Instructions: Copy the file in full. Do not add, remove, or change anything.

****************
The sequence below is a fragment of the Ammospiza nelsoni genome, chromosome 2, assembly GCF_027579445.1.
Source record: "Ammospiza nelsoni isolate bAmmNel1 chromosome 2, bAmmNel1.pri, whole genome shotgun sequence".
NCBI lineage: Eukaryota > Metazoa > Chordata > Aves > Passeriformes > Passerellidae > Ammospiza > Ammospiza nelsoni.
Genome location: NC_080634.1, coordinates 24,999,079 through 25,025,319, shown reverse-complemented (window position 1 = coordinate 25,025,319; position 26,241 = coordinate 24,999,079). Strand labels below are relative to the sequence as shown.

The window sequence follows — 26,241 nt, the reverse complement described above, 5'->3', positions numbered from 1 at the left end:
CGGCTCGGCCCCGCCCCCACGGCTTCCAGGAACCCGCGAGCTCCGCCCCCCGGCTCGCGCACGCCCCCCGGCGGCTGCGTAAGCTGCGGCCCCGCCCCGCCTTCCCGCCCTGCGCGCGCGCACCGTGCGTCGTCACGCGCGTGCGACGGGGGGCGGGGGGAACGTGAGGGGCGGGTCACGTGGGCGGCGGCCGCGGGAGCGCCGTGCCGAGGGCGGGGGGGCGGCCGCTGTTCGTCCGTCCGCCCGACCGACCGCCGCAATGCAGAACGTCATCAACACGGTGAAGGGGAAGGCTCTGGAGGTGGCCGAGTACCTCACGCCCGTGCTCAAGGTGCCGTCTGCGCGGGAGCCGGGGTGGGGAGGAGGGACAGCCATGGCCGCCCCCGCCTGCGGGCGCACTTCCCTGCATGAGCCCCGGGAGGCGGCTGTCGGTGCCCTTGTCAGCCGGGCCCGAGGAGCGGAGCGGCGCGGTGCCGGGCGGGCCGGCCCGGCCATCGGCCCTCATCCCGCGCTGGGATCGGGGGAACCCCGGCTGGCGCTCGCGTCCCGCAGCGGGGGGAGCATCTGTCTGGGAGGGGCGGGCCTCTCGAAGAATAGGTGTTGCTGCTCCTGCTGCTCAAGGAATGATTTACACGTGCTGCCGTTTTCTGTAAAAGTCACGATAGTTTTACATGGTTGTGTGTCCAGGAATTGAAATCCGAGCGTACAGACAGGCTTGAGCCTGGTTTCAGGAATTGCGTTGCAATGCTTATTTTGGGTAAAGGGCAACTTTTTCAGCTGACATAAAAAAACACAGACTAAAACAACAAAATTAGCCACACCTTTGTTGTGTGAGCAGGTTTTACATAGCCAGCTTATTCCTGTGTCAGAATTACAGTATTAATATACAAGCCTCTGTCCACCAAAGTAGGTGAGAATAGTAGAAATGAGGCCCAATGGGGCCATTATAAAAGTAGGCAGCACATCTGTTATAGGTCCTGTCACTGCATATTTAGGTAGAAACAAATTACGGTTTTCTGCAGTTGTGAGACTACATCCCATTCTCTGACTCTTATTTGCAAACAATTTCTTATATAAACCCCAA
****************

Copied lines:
The sequence below is a fragment of the Ammospiza nelsoni genome, chromosome 2, assembly GCF_027579445.1.
Source record: "Ammospiza nelsoni isolate bAmmNel1 chromosome 2, bAmmNel1.pri, whole genome shotgun sequence".
NCBI lineage: Eukaryota > Metazoa > Chordata > Aves > Passeriformes > Passerellidae > Ammospiza > Ammospiza nelsoni.
Genome location: NC_080634.1, coordinates 24,999,079 through 25,025,319, shown reverse-complemented (window position 1 = coordinate 25,025,319; position 26,241 = coordinate 24,999,079). Strand labels below are relative to the sequence as shown.

The window sequence follows — 26,241 nt, the reverse complement described above, 5'->3', positions numbered from 1 at the left end:
CGGCTCGGCCCCGCCCCCACGGCTTCCAGGAACCCGCGAGCTCCGCCCCCCGGCTCGCGCACGCCCCCCGGCGGCTGCGTAAGCTGCGGCCCCGCCCCGCCTTCCCGCCCTGCGCGCGCGCACCGTGCGTCGTCACGCGCGTGCGACGGGGGGCGGGGGGAACGTGAGGGGCGGGTCACGTGGGCGGCGGCCGCGGGAGCGCCGTGCCGAGGGCGGGGGGGCGGCCGCTGTTCGTCCGTCCGCCCGACCGACCGCCGCAATGCAGAACGTCATCAACACGGTGAAGGGGAAGGCTCTGGAGGTGGCCGAGTACCTCACGCCCGTGCTCAAGGTGCCGTCTGCGCGGGAGCCGGGGTGGGGAGGAGGGACAGCCATGGCCGCCCCCGCCTGCGGGCGCACTTCCCTGCATGAGCCCCGGGAGGCGGCTGTCGGTGCCCTTGTCAGCCGGGCCCGAGGAGCGGAGCGGCGCGGTGCCGGGCGGGCCGGCCCGGCCATCGGCCCTCATCCCGCGCTGGGATCGGGGGAACCCCGGCTGGCGCTCGCGTCCCGCAGCGGGGGGAGCATCTGTCTGGGAGGGGCGGGCCTCTCGAAGAATAGGTGTTGCTGCTCCTGCTGCTCAAGGAATGATTTACACGTGCTGCCGTTTTCTGTAAAAGTCACGATAGTTTTACATGGTTGTGTGTCCAGGAATTGAAATCCGAGCGTACAGACAGGCTTGAGCCTGGTTTCAGGAATTGCGTTGCAATGCTTATTTTGGGTAAAGGGCAACTTTTTCAGCTGACATAAAAAAACACAGACTAAAACAACAAAATTAGCCACACCTTTGTTGTGTGAGCAGGTTTTACATAGCCAGCTTATTCCTGTGTCAGAATTACAGTATTAATATACAAGCCTCTGTCCACCAAAGTAGGTGAGAATAGTAGAAATGAGGCCCAATGGGGCCATTATAAAAGTAGGCAGCACATCTGTTATAGGTCCTGTCACTGCATATTTAGGTAGAAACAAATTACGGTTTTCTGCAGTTGTGAGACTACATCCCATTCTCTGACTCTTATTTGCAAACAATTTCTTATATAAACCCCAA